The Content Imperative
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Tom Chapman
Business Development Director

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Image source: David Holt

6 visual content marketing lessons from #GE2015

| 13 May 2015

I'm going to present you with five companies. By law, a sizeable chunk of your income must be invested in one. The depths of your pockets are thereby directly tied to the performance of the chosen company. Your choice will only be granted if the company can rally enough other investors to fill its boots.

While love makes the world go round, money makes it comfortable. Without it we'd struggle to have a roof over our head, clothes on our back or food in our tummies. Still, a third of the population this year chose not to have a say in their investment.

The Investment Thesis

The companies in question are The Conservatives, Liberal Democrats, Labour, UKIP and the SNP. Just as you wouldn't shop blindfolded, you wouldn't dish out your dosh without research, and it's up to the company to make that knowledge gathering easy. To comfortably invest you need to know its values, its product or service, its track-record, its vision, its leaders and ultimately, what it can do for you.

Now when you think of it like that, why did 34 percent of the population choose not to have a say in their investment this year?

The Voter Journey

Political parties are companies, their leaders are the brand.

Nicola Sturgeon's SNP didn't scoop Scotland by luck. Labour didn't tumble by chance. Often perceived as a playground club of greying men talking Chinese, politics in itself is a riddle. So what did and what can politicians do with visual content to make the riddles rhyme? Here are six lessons.

Lesson 1: Putting the Customer First

Let's kick-off with a comparison. Miliband's Twitter feed (500K followers to Cameron's 1.03m) is rife with messages beginning "I'm going to," or "I'm asking you to," juxtaposed with brand Cameron bashing. By contrast, Sturgeon's is littered with selfies, photos, messages of thanks and re-tweets sure to flatter the egos of her fans. Similarly, ex-Lib Dem leader Nick Clegg posted a video, "I Clegg Your Pardon," in which he responded to humorous tweets.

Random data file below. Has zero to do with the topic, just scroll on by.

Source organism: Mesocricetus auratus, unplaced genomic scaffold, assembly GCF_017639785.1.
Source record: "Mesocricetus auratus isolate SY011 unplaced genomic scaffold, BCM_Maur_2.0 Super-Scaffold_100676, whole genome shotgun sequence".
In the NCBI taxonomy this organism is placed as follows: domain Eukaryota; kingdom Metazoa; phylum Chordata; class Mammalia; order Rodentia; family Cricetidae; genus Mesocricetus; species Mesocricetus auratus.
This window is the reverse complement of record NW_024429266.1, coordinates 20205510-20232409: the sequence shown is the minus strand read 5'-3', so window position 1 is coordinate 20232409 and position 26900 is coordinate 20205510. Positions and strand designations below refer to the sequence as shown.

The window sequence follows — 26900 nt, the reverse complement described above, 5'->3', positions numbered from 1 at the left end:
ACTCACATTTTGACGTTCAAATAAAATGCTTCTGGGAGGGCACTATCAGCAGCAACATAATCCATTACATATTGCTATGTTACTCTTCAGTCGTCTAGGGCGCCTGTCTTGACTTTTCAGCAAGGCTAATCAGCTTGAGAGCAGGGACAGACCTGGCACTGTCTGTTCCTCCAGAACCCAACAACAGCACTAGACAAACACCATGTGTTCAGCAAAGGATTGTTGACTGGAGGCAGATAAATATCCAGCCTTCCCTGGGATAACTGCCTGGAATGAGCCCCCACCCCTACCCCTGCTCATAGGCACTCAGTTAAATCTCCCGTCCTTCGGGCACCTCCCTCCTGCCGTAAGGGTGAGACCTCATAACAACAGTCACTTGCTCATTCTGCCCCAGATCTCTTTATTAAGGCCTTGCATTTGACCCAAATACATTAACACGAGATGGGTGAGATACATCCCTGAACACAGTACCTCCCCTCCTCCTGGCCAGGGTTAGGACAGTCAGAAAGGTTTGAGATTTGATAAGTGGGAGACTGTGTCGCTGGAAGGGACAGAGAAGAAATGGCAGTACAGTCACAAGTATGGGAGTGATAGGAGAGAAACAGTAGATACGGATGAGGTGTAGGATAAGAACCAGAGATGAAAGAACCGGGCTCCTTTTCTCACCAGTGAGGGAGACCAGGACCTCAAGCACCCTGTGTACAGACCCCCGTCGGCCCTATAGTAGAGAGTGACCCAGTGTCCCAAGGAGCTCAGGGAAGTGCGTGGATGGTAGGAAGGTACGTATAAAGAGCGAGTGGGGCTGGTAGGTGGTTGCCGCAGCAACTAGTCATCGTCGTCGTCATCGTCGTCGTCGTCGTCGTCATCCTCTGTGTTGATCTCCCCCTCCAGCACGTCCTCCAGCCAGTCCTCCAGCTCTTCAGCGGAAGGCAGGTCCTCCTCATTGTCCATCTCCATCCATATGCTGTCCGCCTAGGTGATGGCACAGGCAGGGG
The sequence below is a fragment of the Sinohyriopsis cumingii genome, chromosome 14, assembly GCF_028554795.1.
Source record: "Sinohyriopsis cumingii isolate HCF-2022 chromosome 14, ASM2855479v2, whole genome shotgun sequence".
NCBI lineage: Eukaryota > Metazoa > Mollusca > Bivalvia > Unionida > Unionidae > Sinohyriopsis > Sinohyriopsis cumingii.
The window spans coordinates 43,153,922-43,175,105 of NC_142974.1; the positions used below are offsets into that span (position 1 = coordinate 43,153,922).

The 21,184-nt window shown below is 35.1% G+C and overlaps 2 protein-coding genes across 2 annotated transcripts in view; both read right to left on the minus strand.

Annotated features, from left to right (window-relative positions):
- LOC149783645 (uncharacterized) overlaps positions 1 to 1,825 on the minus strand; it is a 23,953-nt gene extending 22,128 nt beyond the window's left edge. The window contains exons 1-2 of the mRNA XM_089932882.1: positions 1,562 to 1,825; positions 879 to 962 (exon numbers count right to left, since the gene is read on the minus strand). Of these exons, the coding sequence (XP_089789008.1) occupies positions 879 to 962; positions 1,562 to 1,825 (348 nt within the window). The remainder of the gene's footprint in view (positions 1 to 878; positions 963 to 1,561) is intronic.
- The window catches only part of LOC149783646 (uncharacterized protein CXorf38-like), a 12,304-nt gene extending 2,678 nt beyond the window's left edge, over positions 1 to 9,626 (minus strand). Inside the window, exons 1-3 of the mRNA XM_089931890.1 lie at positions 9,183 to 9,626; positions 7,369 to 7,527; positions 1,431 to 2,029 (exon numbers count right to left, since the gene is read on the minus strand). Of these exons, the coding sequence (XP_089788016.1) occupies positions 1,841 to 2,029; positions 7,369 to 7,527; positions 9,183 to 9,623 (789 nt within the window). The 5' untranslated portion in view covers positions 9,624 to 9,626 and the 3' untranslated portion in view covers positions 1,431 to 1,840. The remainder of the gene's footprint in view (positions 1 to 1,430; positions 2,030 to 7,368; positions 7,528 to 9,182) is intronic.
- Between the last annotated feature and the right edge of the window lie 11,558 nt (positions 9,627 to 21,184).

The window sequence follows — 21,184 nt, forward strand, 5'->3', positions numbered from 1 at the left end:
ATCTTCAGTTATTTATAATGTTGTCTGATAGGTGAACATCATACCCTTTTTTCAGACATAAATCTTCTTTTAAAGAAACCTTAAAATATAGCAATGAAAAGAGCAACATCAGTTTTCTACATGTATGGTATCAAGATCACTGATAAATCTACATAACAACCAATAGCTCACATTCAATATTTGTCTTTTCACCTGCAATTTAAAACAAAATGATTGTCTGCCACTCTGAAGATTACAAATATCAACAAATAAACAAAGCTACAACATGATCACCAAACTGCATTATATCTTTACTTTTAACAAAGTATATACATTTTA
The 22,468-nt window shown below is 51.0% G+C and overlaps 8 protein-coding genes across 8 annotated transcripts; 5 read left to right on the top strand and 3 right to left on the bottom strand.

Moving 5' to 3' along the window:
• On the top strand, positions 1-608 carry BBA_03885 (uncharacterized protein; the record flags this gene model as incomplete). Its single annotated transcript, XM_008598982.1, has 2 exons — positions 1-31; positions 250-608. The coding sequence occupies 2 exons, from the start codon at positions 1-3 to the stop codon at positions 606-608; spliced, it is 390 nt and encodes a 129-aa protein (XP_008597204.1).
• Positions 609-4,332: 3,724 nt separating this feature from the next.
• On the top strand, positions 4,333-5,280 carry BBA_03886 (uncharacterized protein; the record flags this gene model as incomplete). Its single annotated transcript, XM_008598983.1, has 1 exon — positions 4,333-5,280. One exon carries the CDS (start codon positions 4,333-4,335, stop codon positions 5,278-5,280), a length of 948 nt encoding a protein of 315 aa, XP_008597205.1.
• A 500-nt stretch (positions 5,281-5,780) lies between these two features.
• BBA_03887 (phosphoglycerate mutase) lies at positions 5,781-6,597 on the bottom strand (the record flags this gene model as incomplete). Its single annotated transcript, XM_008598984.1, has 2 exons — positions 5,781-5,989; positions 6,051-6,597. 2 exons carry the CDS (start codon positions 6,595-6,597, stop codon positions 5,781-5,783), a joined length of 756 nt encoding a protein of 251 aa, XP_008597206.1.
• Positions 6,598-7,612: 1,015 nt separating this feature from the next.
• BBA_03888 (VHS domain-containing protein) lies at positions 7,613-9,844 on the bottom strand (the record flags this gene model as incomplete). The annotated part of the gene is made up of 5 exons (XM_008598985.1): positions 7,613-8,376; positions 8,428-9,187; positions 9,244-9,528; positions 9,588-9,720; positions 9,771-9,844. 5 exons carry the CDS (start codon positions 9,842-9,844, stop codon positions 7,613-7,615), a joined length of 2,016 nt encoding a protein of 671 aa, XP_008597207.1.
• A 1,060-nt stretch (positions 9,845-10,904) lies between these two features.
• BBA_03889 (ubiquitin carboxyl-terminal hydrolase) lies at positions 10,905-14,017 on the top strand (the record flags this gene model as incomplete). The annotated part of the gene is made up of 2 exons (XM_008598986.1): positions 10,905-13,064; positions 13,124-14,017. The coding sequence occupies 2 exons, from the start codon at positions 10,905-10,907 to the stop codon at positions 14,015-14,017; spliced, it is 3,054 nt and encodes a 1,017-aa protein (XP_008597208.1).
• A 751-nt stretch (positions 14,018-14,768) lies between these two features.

Takeaway: Put your customer and their needs at the core of your campaign.

Lesson 2: User (Voter) Generated Content

Let your fans spread the word by generating content that triggers a response. The #SNPBecause campaign asked voters to share the rationale behind their choice. The party posted Facebook photos of supporters holding boards showing their reason for voting. Labour asked followers: "Are you voting Labour Thursday? Tell us why". It posted an infographic of a quote from a nurse. Leverage social media to get your customers talking.

Takeaway: Your fans are your biggest advocates, so use them to create your content.

Lesson 3: Perception Vs Product Pushing

A brand should market its values as much as its products. In swoops the pink-jacketed Sturgeon all smiles, waves and hugs. The SNP's Facebook page is crawling with photos and videos of the leader embracing voters, cuddling babies and sweetly partaking in selfies. She's forging an emotional connection with fans, reeling them into the SNP Club.  Adding photos to tweets can boost retweets as much as 35%.  Additionally, social media means news travel fast, so use this data to respond quickly to important events and show you care.

Takeaway: Whether you're selling policies or pineapples, take a step-back from product pushing to inspire customers and create a warm fuzzy feeling around your brand.

Lesson 4: Interact and Entertain

People are pummelled with swathes of content every day, so our minds are often jaded and our attention spans short. Wake your customers up with interactive infographics such as quizzes and competitions. The Lib Dem's offered voters the chance to win dinner with Hugh Grant or John Cleese. They shared a quiz, "What's Your Tory Score?". Labour runs a quiz generating personalized manifestos.

Takeaway: We live in a time-starved world so grab customers' attention through interaction and entertainment.

Lesson 5: Telling a Tale

How many voters diligently trawl through party manifestos before heading to the polls? I'd assume too few. The ins and outs of policy are hard to digest, so it's up to the parties to feed it to voters in bite-size chunks. They'd do well to build a story around these chunks and deliver it to people across multiple channels. UKIP attempted this with its video: "What Christmas looks like under the European Union".  Parties should break-down their manifesto better, to tell us a tale of life under their governance.

Takeaway: Storytelling is powerful so build a vision around your brand and feed it to customers in digestible morsels.

Lesson 6: Share and Share Alike

Shareable content is a sure-fire way to get tongues wagging, so tease you staunch supporters with punchy infographics. Labour posted images with quotes: "I'm voting Labour to stop the Tory privatisation of the NHS. Share if you are too." Messages should be succinct and differentiate you from competitors. The Lib Dems "I've Voted Lib Dem for a strong economy and fairer society" says nothing. Isn't that what all parties promise?

Takeaway:  Shareable content can broaden your reach, but make it unique, not fluffy.